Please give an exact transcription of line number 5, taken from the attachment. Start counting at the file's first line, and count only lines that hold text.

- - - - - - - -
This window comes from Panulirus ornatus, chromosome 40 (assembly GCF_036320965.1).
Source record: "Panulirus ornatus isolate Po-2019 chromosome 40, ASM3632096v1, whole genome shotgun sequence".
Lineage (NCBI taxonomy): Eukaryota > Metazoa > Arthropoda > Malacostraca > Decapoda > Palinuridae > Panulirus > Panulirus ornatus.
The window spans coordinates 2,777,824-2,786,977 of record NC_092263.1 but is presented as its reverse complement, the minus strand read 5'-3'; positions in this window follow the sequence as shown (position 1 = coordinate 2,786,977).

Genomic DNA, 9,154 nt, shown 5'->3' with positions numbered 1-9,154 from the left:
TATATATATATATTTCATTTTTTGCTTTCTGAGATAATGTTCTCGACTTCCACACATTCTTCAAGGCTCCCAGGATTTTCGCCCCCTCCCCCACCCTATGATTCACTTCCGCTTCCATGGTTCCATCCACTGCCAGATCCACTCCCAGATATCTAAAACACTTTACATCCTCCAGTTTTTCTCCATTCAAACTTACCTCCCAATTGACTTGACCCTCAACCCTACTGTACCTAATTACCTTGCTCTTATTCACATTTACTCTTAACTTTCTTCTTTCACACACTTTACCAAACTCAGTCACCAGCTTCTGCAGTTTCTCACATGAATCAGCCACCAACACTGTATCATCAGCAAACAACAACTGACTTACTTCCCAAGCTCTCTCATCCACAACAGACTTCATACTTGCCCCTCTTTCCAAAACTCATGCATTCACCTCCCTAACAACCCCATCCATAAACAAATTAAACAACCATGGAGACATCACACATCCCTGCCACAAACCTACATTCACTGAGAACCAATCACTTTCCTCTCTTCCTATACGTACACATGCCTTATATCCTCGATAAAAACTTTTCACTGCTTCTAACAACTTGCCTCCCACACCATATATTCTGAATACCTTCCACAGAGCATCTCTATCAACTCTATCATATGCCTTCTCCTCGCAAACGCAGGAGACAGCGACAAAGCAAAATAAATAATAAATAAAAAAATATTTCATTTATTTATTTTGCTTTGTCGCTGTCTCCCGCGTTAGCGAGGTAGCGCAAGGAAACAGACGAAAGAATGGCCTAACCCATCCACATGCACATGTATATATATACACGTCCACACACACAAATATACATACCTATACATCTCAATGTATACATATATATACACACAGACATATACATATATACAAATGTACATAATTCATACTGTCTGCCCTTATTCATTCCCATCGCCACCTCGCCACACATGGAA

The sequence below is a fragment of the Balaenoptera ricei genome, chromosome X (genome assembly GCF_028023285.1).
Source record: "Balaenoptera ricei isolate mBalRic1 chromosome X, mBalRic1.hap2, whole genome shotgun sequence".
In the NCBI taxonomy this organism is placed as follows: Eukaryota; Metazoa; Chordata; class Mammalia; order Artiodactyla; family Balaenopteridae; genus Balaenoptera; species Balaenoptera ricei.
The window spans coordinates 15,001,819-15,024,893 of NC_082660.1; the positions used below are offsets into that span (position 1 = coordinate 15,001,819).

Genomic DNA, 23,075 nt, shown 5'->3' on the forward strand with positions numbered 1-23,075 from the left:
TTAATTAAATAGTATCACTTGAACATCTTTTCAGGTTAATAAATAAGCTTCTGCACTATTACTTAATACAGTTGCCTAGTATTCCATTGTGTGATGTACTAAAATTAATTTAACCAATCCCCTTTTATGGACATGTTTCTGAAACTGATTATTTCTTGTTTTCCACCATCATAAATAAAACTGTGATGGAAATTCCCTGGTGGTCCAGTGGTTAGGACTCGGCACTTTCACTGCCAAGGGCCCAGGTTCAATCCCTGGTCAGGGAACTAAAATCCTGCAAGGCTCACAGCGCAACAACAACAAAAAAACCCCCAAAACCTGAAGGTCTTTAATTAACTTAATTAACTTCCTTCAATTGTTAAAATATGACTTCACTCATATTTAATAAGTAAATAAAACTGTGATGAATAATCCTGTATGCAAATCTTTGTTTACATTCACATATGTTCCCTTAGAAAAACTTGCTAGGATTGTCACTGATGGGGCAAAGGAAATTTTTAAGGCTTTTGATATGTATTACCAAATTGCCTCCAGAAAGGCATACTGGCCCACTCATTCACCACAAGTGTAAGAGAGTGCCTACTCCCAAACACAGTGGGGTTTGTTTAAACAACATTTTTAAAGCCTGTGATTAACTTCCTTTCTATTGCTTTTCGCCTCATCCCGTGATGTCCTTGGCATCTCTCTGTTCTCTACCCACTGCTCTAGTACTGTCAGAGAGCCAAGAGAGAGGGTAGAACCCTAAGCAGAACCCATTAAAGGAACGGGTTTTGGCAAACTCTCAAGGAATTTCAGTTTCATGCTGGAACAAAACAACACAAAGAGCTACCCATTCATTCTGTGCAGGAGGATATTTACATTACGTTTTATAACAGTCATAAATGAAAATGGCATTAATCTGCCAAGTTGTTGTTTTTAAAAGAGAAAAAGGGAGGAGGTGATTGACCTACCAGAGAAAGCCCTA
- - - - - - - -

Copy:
Genomic DNA, 9,154 nt, shown 5'->3' with positions numbered 1-9,154 from the left: